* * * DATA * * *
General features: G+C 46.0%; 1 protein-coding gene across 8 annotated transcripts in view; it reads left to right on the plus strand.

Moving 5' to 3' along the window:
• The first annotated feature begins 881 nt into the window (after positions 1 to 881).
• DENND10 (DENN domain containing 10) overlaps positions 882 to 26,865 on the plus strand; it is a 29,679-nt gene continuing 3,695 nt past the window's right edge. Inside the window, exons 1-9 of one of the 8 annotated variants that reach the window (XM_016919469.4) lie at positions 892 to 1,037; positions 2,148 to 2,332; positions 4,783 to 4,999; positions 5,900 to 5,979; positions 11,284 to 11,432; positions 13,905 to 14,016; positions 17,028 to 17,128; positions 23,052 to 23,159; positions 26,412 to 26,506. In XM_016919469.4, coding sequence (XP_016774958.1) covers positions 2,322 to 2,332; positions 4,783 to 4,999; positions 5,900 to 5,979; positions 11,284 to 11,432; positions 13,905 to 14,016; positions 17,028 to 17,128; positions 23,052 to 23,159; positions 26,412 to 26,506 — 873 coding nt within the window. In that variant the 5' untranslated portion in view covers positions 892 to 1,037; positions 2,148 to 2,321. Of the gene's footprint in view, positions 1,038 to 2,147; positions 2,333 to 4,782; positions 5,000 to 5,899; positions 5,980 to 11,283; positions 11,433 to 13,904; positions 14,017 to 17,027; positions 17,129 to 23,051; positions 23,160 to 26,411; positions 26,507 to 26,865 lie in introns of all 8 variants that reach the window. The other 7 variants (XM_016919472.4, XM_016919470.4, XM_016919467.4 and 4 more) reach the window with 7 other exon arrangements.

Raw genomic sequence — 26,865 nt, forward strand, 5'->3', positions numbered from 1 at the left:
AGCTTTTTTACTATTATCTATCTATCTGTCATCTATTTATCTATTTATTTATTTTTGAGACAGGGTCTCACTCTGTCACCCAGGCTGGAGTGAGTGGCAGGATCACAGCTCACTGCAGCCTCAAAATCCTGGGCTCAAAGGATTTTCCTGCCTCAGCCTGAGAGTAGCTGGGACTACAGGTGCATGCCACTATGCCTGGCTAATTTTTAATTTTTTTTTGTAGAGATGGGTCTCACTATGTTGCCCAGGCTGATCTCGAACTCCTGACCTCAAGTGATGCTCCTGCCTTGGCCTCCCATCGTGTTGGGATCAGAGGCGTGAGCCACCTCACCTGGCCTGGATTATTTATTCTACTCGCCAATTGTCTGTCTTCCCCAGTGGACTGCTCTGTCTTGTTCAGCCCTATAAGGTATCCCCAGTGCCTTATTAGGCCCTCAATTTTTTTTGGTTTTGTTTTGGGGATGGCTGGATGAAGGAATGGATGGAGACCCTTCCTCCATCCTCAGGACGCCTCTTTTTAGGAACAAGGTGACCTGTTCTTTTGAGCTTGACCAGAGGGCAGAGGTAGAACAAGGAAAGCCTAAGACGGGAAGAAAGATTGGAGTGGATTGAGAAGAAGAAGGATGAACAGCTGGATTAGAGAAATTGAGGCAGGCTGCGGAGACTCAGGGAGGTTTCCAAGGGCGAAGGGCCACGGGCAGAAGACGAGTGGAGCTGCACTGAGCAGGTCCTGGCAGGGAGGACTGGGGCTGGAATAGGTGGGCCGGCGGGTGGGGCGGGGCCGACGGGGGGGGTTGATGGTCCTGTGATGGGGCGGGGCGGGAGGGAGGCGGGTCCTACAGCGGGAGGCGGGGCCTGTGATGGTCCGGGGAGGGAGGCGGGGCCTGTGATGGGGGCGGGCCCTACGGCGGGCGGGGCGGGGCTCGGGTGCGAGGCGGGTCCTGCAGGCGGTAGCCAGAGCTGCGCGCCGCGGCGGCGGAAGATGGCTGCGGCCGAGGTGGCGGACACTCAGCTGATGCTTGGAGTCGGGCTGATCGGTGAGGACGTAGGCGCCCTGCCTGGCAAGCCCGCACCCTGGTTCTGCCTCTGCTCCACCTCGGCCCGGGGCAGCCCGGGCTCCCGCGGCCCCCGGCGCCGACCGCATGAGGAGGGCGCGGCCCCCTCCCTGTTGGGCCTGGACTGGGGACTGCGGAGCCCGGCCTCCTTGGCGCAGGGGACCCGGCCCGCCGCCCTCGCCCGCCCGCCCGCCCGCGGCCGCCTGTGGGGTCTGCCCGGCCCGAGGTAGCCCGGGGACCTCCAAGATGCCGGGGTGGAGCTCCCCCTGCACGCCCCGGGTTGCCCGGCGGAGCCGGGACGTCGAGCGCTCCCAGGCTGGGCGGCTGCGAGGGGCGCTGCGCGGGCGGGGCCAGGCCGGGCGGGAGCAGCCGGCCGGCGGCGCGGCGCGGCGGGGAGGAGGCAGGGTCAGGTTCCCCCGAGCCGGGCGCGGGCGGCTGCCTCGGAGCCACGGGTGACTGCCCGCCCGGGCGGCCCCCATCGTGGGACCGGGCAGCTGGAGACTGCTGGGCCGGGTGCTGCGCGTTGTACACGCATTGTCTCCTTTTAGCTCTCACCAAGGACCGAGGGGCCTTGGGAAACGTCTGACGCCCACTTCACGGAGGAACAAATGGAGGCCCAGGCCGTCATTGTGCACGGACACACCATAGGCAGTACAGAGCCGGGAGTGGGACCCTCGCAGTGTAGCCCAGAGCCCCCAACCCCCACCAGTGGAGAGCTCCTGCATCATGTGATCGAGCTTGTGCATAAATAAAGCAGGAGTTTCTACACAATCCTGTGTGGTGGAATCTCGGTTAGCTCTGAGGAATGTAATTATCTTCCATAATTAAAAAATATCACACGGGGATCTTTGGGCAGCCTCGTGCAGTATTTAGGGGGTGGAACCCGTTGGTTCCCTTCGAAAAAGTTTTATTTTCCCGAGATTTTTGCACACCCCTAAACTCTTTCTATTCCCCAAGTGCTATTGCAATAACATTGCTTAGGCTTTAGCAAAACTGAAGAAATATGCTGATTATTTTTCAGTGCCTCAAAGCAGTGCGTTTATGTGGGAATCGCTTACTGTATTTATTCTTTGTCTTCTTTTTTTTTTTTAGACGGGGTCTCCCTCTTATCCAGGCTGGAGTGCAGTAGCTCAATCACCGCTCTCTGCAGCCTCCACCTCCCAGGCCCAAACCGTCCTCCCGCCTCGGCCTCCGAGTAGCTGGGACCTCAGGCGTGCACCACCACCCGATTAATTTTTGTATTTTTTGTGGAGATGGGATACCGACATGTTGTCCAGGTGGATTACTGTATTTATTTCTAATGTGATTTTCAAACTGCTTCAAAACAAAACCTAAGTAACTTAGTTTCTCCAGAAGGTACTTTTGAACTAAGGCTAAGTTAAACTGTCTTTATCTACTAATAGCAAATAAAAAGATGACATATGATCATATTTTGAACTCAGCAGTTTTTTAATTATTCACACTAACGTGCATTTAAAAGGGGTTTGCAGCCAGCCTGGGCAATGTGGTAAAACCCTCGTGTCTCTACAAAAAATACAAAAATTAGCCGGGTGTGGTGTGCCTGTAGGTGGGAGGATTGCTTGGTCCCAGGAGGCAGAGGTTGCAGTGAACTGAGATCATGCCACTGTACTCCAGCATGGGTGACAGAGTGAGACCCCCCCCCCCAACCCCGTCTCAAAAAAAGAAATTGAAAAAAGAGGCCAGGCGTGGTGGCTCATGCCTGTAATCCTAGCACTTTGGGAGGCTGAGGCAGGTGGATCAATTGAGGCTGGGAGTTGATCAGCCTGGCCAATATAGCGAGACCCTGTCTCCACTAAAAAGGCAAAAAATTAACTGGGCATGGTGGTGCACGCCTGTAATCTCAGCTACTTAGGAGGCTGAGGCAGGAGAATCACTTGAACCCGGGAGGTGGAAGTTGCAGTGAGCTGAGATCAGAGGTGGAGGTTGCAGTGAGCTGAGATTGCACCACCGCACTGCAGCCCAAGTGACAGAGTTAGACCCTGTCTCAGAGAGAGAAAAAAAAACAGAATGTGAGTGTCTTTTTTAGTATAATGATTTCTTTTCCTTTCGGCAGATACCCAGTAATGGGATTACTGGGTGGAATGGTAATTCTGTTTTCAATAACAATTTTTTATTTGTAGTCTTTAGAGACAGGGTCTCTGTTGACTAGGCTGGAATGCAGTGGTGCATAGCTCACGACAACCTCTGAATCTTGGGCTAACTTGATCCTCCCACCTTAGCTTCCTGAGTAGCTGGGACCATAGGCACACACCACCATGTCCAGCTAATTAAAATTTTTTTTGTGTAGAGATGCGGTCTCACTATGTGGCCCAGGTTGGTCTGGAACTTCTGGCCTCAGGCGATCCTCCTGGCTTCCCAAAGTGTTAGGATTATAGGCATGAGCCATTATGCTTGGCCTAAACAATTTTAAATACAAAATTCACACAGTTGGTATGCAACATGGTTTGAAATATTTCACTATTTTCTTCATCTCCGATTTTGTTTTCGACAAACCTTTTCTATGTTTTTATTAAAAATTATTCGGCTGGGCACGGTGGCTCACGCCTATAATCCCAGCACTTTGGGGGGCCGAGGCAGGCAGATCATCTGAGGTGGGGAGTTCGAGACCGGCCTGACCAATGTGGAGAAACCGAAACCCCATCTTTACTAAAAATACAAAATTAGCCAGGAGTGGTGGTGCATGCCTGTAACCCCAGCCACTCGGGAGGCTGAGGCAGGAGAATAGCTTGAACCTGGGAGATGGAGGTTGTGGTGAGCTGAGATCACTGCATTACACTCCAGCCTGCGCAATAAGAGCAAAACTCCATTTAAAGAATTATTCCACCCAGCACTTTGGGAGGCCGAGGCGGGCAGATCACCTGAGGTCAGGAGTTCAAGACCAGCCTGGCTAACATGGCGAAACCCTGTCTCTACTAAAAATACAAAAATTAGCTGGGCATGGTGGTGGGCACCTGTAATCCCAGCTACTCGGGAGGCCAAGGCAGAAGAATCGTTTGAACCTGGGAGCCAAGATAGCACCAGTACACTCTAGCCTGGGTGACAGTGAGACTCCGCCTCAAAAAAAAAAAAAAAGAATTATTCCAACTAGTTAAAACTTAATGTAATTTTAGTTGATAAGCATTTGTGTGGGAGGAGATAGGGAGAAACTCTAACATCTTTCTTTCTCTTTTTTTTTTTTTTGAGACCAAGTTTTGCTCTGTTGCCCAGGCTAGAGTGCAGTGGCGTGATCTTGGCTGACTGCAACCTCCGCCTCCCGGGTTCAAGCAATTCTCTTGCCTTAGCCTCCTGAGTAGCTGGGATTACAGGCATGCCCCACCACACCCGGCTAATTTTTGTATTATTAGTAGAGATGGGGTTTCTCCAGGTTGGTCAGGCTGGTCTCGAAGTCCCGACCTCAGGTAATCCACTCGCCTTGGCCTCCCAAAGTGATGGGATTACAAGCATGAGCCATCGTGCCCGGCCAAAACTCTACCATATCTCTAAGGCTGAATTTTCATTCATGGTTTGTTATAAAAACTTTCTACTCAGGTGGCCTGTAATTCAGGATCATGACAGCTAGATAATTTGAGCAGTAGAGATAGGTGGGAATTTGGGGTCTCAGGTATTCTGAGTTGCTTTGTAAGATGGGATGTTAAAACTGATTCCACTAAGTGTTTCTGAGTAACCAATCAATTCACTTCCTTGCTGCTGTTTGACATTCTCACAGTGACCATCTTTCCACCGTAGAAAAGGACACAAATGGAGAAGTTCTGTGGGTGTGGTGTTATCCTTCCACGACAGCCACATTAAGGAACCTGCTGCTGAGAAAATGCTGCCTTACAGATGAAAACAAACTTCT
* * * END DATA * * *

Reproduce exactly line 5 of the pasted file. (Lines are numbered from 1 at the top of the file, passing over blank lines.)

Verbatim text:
Raw genomic sequence — 26,865 nt, forward strand, 5'->3', positions numbered from 1 at the left: